“We will continue our engagements with the government to find an appropriate
solution in accordance with the law,” company spokesperson Busi Chindove
said on Friday.

She said the company like most foreign owned firms had been advised to
revise its proposals in an official communication received from the

“We confirm that we have received a formal response to the proposals that we
submitted to the Minister of Youth Development, Indigenisation and

“In his letter, the minister advised that we need to review our proposals
and communicate our position to him within 14 days,” Chindove said.

Zimplats, like most Zimbabwe Chamber of Mines members, argues that it has
forwarded an empowerment plan based on mix of direct equity and social

Murowa Diamonds, 78 percent-owned by Anglo-Australian miner Rio Tinto plc
and one of the companies also under attack, recently put advanced the same
argument when asked by businessdaily.

Kasukuwere says he has embarked on the latest actions after government
rejected about 175 applications by mining companies to only release 26
percent in direct equity and the rest offset by investments in social
infrastructure such as clinics, roads and other essential services.

The minister said a total of 700 proposals have been forwarded to his
office, but any company or enterprise hoping to fulfil his March 2011
general notice and guidelines can only ink tie-ups with employee or
community trusts, a proposed sovereign wealth fund and any other designated

However, Kasukuwere’s plans — to takeover banks as well — have elicited
heavy fire from Reserve Bank of Zimbabwe (RBZ) governor Gideon Gono, who has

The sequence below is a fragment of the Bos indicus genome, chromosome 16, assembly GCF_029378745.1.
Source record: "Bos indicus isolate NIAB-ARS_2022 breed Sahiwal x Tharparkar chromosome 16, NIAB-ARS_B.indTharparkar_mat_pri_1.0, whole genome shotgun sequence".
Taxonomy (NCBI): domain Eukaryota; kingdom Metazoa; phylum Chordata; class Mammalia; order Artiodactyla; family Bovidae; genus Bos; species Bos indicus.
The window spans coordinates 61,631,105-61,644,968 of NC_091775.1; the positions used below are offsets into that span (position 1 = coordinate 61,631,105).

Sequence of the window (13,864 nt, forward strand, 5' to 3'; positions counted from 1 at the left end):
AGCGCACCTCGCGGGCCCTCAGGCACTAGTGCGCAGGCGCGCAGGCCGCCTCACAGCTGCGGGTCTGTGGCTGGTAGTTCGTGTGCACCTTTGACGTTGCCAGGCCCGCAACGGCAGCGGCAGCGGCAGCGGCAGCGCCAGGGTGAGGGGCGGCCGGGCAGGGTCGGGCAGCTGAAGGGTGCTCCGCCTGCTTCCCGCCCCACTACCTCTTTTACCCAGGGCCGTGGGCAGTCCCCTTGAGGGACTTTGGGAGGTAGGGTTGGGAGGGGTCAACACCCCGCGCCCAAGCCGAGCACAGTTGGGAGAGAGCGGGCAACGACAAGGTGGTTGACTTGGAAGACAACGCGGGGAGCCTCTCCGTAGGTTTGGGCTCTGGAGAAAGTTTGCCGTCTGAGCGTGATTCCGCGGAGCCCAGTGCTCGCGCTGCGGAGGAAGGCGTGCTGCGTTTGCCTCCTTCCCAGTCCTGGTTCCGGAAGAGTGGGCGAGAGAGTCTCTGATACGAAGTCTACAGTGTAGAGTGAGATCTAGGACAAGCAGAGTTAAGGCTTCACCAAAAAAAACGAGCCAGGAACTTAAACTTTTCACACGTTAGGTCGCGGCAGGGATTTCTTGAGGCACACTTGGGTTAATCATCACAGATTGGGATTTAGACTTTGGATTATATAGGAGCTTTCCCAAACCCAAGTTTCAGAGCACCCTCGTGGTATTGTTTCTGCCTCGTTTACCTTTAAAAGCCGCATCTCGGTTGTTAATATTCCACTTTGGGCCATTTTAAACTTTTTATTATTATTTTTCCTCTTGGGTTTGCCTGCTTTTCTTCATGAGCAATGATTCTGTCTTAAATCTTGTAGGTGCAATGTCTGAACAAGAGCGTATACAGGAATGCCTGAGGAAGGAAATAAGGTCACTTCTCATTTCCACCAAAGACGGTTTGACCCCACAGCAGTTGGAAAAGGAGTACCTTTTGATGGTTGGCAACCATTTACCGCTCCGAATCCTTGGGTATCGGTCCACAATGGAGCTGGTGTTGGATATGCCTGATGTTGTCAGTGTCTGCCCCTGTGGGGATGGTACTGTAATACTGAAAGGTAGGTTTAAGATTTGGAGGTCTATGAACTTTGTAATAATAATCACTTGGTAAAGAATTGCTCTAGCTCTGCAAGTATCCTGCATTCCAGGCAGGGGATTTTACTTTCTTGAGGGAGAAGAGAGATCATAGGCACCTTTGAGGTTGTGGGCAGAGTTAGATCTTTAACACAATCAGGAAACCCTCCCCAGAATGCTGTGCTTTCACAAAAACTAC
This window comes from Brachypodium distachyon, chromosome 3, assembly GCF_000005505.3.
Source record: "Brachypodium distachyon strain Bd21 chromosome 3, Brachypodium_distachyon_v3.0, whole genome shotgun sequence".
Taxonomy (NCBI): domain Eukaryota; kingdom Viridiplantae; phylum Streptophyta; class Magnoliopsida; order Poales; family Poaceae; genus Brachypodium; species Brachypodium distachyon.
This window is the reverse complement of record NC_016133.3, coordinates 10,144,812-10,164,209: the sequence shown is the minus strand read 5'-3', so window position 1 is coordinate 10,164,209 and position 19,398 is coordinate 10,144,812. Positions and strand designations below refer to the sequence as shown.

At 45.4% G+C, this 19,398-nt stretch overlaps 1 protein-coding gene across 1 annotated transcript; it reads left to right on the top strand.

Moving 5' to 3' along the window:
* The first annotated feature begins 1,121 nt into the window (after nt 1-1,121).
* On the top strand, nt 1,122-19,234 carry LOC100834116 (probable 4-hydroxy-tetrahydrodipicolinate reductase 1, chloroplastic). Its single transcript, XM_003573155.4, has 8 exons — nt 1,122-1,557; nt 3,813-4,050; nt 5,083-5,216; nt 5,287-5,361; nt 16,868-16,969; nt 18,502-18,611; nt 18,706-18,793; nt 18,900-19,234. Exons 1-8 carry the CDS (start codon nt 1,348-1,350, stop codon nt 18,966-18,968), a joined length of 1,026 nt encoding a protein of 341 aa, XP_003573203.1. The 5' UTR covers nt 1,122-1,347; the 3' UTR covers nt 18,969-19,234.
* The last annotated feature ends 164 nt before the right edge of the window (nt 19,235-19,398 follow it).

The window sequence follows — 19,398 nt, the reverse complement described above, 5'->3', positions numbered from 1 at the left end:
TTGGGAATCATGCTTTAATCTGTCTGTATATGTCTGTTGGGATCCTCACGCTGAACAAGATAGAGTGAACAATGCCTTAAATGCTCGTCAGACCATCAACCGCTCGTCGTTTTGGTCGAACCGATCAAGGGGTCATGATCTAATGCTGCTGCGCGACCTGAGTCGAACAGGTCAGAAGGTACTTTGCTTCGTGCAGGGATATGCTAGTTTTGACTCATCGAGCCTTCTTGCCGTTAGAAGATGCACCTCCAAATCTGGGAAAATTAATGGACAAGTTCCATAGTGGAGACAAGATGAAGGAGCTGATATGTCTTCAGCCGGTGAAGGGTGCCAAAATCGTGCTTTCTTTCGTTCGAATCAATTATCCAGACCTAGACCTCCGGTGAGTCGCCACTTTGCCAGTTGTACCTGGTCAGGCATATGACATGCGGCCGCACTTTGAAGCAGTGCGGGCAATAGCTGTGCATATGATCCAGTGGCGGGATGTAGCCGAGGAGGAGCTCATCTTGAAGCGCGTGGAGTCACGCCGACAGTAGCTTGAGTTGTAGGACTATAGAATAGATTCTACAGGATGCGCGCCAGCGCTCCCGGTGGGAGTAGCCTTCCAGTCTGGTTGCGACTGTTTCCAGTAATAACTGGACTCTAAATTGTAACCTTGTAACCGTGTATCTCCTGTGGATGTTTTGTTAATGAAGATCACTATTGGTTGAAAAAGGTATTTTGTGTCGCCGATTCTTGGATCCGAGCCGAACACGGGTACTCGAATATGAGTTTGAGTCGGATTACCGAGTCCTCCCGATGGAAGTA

branded the machinations “irrational exuberance”.

“Experts in the field of banking and finance… deserve to be listened to when
they give sound advice. This is necessary in order to avoid fly-by-night,
reckless and excitable flexing of muscles and decisions that overlook
certain fundamentals that could irreparably harm the nerve-centre of our
recovering economy,” he said after Barclays and Standard Chartered Bank were
listed among stubborn firms.

“To this end, tendencies towards firing harmful verbal economic-gunpowder
must be minimised by all stakeholders in the interest of the economy and the
RBZ board forewarns people playing with economic gunpowder to leave the game
to those well-trained in its use and safe custody, lest the unintended will
happen, to everyone’s future regret,” Gono said, adding his position,
though, must not be construed as an endorsement for noncompliance with the
law in general.

“We are battling to stabilise indigenous-owned financial institutions that
are not adequately capitalised and which are experiencing liquidity
challenges due to a variety of factors.  To this end… the timing of any move
that we may take or intent to take is important. May all stakeholders… be
guided accordingly and take heed before it’s too late.”

About three weeks ago, the central bank chief said Zimbabwe’s indigenisation
programme must be tackled in a manner, which promotes economic recovery and

Although Kasukuwere said at the weekend that they would not relent on the
new thrust, Toronto-listed Caledonia Mining has set the tone and signal that
the international firms would take the fight to government through the

Companies instructed to comply with Indigenisation stipulations are
determined to continue negotiations.

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Gukurahundi still sparks heated debate

VLADIMIR MZACA | 21 August, 2011 22:36

Zanu-PF is on the wrong side of history, as other political parties are
feasting on it to gain support in the Matabeleland region.

They are calling for a truth and reconciliation commission on the